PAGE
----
Grato, the rustic Italian restaurant from James Beard Award-nominated Chef Clay Conley and his partners in Buccan Group, has opened doors at 1901 South Dixie Highway, along West Palm Beach’s up and coming Dixie Corridor in Florida. Grato accommodates 150 guests in a big, open space that encompasses a lively, spacious dining room with high ceilings, a welcoming bar and lounge, and seating along the open kitchen and pizza bar.
It is the first West Palm Beach venture for the Palm Beach-based Buccan Group, which has established Conley as one of the region’s most acclaimed chefs, with kudos from critics and diners alike for his restaurants across the bridge, Buccan and Imoto. The well-seasoned culinary team at Grato also includes Buccan Group Executive Chef Jeremy Shelton and Mike Chavez, who has been brought over from Buccan to serve as chef de cuisine at Grato.
As with his other restaurants, Conley’s skill is on display, as he reinterprets simple Italian cuisine via well-honed technique and high quality, thoughtful ingredients.
Practically everything is made in house, and the kitchen revolves around two central features—a wood-burning brick oven and rotisserie. Price points have been established to encourage families and repeat dining; Conley’s dream is for Grato to become a neighborhood restaurant that the residents of the surrounding communities and downtown West Palm Beach call their own.
“I live in this community, and for a while I’ve dreamed of opening a place that I could bring my family and friends to on a regular basis,” Conley says. “Grato has a warm, gracious vibe. It’s casual and comfortable for everyone who comes in; laidback, but with great food and service.”
Visitors to Grato can start off their dining experience with a number of carefully crafted antipasti and crostini. Antipasti ($8-$14) range from light, bright tuna crudo with tomato water, cucumber and Calabrese oil to addictive roasted garlic and white bean dip with olive tapenade, as well as calamari—flash fried and tossed in a cherry pepper butter with lemon aioli, and mushroom ragu with parmesan polenta, among others. Snack on crostini, ordering one, three or all four ($4.50 to $16 depending on number)—with toppings including beef tartare with horseradish and balsamic onion; chicken liver with pickles and radish; buffalo ricotta with heirloom tomatoes; and parmesan fonduta with grilled zucchini and black truffle.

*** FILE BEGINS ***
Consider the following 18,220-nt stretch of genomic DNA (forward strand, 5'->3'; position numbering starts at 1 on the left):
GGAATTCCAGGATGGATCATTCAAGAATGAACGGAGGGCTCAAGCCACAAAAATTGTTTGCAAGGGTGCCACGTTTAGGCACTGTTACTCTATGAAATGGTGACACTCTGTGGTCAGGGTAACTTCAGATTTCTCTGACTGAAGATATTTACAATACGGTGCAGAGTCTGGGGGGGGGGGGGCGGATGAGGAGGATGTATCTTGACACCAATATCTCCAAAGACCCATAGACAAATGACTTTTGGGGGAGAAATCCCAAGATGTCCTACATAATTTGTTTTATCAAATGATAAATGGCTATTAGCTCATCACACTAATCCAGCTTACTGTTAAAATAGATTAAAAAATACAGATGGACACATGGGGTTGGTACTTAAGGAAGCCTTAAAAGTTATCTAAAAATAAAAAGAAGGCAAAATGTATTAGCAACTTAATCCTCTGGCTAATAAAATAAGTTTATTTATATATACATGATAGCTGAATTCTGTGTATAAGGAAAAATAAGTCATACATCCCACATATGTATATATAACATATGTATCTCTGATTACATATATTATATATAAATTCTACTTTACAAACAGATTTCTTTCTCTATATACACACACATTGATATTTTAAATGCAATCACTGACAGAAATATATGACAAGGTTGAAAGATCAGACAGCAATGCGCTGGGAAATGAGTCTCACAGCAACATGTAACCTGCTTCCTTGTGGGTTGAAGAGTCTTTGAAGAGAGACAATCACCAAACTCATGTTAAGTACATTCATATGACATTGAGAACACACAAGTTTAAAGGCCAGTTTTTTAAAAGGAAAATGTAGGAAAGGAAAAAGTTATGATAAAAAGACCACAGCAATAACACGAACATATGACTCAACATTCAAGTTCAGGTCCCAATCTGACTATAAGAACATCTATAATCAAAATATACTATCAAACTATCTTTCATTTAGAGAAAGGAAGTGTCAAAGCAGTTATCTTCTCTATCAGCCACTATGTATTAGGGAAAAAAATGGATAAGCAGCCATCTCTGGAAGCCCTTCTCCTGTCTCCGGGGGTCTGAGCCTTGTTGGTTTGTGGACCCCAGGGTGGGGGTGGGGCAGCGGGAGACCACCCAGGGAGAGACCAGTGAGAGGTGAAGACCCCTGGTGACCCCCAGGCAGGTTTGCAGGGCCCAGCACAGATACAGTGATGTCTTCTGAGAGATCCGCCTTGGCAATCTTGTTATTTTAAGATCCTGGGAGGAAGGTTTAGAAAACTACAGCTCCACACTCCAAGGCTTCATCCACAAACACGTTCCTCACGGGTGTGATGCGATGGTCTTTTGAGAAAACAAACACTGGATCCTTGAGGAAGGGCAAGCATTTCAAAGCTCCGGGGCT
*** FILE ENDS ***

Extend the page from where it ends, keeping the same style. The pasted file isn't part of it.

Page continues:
Pastas are all made in house ($16.50 to $22) with options ranging from simple “pasta red” spaghetti to herbed penne with braised lamb, mint and yogurt, and paccheri with “Sunday gravy” and ricotta to name a few. At the heart of the menu are perfectly roasted main plates and pizzas cooked in Grato’s wood-fire oven and rotisserie. Hearty eaters can opt for roast porchetta, a 16-ounce bone-in New York strip, brick oven roasted daily fish or herb marinated half chicken, all offered with a daily vegetable and starch; while pizzas ($14-$17.50) include a classic margherita with fresh mozzarella, tomato and basil as well as more adventurous pies such as the “Hawaiian” with spit roasted pineapple, pit ham and pickled jalapeno; artisan pepperoni, Calabrese chilies, and herbed ricotta, and eggplant parm. A variety of tasty Italian salads round out the menu.
Desserts ($3-$9.50) provide even more opportunity to indulge Italian-style—from caramel panna cotta or fresh berry crostata to refreshing lime curd with streusel, orange and coconut gelato, as well as gelato by the scoop and classic tiramisu.
A full bar offers a variety of local and Italian craft beers as well as beer and wine on tap, in addition to a reasonably priced, approachable wine list, and innovative hand-crafted cocktails. Consciously reflecting the community its serving, Grato will offer a children’s menu, Conley’s first, with options like Fusilli ‘n Cheese ‘n Trees (baked fusilli, cheese sauce, and broccoli), PB&J Panini (coarse ground peanut butter, berry preserves, and banana) and “Spaghetti O’s” (with or without meatballs). All pastas and pizzas are made with organic flours, and gluten-free pasta, and vegan cheese are available upon request.
With soaring ceilings featuring exposed beams, oversized windows, and stained concrete floors, Grato is light and airy. Boston-based restaurant designer Peter Niemitz warms up the restaurant with elements including Carrara marble, dark woods, rattan, handsome leather bar stools, and lounge furniture as well as rustic, hand-hewn touches throughout the space, including stoneware from local artisan potter Ronald Shaw, illustrations from local designer Rory MacKay, and photography from local artists Tommy Morrison and Pamela Jones.
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